Obletz said more than 60% of his renters are tied to the Medical Campus, while the rest either want to live downtown or near historic Allentown, in a walkable community.
“We try to take it to the next level here, as far as the fit and finish of the building,” Obletz said. “And we think it’s a combination of that, the parking, the location, is kind of the magical equation of what we’re selling down here.”
The $12 million project is the culmination of a yearslong redevelopment effort, which initially was designed as an adaptive reuse of a previous building – an 11,000-square foot mansion that previously housed radio stations WNED-AM and WEBR-AM – along with an addition, using historic tax credits and brownfield tax credits. Obletz owned the site for several years and was fine-tuning its plans when lightning struck the building.
Damage was so severe that the structure had to be taken down in an emergency demolition, leaving First Amherst with a cleared and vacant site, and no plan.
“We had so much invested in that historic project that we had to start back at the drawing board,” Obletz said. “And so it took us a few years to get back on what we were doing.”
The developer worked with the neighborhood and Preservation Board to design a new structure that would fit in the area. “We were very cognizant of the fact that we were building a new building in the middle of a historic district,” Obletz said. “We spent a lot of time with the Preservation Board, getting them satisfied that what we built here today was going to not be competing architecture but would be a good addition to the neighborhood.”
It was particularly challenging as an infill project because the site was surrounded by existing buildings, with limited space for getting equipment and materials in during construction.
“This was challenging, because we maximized the site that we had here,” Obletz said. “We think this is one of the first podium buildings where the apartments are built over the parking garage. We hope we can take this plan and this concept and move it to other opportunities as we see it in the city.”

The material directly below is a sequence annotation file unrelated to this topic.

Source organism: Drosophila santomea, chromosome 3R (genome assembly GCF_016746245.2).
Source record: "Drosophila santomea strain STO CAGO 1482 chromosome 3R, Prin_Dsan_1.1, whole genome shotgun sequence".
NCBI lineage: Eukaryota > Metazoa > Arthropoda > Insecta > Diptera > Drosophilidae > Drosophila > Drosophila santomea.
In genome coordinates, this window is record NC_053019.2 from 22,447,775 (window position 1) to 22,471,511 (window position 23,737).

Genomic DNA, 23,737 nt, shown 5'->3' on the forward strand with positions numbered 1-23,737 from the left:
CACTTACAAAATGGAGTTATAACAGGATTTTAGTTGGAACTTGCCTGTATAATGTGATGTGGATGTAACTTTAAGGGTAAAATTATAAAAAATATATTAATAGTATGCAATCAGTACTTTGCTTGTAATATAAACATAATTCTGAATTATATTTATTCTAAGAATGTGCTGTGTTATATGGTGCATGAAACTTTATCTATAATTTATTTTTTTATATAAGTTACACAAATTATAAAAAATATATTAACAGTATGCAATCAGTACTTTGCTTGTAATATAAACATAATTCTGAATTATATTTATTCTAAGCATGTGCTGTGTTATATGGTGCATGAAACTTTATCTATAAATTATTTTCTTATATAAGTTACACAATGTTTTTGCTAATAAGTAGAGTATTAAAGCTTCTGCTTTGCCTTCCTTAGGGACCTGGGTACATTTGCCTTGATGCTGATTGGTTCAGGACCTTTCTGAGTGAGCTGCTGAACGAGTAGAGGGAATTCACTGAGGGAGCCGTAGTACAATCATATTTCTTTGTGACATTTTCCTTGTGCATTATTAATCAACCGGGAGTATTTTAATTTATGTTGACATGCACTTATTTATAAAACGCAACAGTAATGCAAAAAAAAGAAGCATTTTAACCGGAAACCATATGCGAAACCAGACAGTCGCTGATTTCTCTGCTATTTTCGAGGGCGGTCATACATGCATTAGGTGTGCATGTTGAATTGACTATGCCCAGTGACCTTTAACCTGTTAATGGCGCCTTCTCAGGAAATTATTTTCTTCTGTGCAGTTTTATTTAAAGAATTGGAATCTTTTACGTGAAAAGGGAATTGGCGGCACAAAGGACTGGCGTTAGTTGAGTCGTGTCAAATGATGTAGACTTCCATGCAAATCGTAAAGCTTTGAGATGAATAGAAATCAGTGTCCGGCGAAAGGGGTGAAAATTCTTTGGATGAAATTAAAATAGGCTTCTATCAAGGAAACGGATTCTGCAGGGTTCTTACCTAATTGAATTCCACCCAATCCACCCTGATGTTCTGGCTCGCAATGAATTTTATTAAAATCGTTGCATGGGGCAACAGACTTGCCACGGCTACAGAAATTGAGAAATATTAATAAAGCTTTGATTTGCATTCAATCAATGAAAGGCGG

The building is named for its address, but it’s located in a preservation area, and its theme is “modern living in historic downtown,” Obletz said. So the developer sought to blend old and new throughout the four-story complex, whose front facade features a white stone base, light-colored brick and beige metal panels.
The ground floor features a central lobby in the middle, with a 41-space parking lot surrounding it, below the enclosed building. Each tenant gets one parking space per unit. Electronic key fobs are required to get into the lot and the building.
The first-floor lobby features wood paneling and a Carrera marble floor, which Obletz said was “popular at the turn of the century,” for older buildings and fireplaces.
The apartments – located on the upper three floors – feature recycled solid-wood floors, modular carpeting, 9-foot doors, granite countertops that extend over the sides of the kitchen island in a waterfall style, brown wood and white laminate cabinets with lighting underneath.
“Everything’s built with quality,” Obletz said. “We kind of took everything that we’ve learned over the last four or five projects that we’ve done downtown and I think this is really the first new project we’ve done.”